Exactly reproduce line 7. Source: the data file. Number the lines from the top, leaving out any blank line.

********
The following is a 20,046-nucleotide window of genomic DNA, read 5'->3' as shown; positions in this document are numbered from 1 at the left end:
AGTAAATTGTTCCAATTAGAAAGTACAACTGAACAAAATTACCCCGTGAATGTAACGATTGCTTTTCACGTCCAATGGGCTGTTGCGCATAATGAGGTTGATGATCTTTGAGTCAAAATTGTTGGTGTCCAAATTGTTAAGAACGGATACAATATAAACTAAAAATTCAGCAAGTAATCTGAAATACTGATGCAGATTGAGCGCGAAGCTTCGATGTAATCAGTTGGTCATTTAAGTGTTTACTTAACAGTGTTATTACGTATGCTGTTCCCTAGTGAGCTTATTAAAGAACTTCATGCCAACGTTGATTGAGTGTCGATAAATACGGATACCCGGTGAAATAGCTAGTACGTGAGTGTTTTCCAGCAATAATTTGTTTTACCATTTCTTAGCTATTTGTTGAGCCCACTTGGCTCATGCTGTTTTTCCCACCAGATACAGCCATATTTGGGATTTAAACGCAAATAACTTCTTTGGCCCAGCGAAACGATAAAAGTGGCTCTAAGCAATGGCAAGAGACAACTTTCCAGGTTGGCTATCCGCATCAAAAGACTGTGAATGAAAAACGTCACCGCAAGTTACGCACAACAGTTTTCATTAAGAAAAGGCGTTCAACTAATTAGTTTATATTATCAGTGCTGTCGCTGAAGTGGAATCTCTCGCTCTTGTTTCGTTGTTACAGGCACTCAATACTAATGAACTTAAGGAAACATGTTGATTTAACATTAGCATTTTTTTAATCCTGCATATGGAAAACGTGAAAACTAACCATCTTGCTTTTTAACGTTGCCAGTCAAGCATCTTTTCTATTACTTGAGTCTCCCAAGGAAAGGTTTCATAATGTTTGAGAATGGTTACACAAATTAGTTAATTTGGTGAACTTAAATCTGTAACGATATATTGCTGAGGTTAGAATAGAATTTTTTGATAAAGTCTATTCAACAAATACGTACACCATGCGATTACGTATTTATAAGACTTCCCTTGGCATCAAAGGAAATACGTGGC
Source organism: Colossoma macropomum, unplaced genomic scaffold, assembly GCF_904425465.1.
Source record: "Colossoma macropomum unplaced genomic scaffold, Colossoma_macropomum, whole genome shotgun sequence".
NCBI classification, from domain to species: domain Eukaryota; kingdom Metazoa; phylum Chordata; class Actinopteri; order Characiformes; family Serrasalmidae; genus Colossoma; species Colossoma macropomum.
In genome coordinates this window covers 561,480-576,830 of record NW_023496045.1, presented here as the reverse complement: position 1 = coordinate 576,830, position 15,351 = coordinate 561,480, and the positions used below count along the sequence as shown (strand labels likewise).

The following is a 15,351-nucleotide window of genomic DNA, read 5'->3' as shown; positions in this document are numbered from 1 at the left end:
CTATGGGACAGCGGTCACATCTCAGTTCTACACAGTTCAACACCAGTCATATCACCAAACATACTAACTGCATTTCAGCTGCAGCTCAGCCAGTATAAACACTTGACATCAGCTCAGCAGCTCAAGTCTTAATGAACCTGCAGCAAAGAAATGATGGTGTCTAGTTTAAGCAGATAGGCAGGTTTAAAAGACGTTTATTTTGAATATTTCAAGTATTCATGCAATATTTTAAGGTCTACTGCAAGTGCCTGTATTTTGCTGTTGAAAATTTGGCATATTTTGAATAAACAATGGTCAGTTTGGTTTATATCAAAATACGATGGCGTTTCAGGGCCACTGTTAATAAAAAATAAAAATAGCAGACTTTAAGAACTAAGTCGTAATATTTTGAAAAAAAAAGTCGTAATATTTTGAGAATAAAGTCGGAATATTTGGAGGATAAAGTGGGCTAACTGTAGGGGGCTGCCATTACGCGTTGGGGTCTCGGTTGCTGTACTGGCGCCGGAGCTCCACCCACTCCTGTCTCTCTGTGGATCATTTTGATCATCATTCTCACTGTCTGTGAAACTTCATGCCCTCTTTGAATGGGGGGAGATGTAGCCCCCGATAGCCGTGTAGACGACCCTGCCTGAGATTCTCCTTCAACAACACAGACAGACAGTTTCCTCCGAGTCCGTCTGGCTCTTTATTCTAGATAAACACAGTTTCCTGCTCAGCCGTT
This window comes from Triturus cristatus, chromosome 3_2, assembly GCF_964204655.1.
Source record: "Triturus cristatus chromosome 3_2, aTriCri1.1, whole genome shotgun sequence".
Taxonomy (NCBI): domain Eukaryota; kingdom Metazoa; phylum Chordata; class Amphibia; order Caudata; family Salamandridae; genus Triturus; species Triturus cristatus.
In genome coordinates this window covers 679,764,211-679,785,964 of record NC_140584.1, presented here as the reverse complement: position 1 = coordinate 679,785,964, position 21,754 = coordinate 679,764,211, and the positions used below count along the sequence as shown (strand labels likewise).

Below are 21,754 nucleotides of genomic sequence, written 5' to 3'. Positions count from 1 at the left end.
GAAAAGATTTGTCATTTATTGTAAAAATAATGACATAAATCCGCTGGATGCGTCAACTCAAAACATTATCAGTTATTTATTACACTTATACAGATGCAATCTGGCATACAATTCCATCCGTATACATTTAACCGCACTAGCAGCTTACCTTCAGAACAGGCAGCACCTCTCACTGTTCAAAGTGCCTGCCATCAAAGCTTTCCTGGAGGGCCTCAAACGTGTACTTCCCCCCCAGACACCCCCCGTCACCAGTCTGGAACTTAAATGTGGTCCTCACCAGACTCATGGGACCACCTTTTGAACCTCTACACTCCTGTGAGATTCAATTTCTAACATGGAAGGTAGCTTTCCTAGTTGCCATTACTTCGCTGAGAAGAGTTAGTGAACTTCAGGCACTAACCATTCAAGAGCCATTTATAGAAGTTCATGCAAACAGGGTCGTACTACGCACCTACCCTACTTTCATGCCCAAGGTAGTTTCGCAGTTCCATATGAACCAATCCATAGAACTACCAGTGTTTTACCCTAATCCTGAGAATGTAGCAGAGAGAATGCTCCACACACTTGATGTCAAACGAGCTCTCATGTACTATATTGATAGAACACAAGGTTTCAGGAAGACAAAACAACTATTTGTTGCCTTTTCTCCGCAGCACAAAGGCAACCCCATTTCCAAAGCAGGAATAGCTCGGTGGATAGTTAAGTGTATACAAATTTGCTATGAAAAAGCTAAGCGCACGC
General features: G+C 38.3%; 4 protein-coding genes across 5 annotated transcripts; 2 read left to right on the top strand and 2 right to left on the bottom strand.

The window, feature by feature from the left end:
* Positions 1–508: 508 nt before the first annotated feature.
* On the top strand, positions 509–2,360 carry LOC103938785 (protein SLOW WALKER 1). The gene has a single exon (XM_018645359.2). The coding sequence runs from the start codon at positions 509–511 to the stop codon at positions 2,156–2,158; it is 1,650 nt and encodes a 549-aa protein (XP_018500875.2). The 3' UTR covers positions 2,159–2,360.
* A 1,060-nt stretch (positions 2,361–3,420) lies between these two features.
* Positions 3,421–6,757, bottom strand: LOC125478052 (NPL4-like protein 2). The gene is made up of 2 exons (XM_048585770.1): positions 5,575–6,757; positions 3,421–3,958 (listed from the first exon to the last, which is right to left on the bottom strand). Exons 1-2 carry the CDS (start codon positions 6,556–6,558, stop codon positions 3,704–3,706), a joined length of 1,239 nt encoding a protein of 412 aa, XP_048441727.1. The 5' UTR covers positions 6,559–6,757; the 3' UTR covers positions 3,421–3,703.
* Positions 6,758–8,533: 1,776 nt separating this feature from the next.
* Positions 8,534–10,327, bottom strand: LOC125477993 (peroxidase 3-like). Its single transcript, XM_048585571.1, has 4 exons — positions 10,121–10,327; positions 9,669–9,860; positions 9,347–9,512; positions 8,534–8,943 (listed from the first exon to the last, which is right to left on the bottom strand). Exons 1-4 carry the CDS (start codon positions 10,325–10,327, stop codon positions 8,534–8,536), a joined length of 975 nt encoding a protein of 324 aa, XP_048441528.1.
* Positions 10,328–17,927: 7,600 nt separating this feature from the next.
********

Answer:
The following is a 15,351-nucleotide window of genomic DNA, read 5'->3' as shown; positions in this document are numbered from 1 at the left end: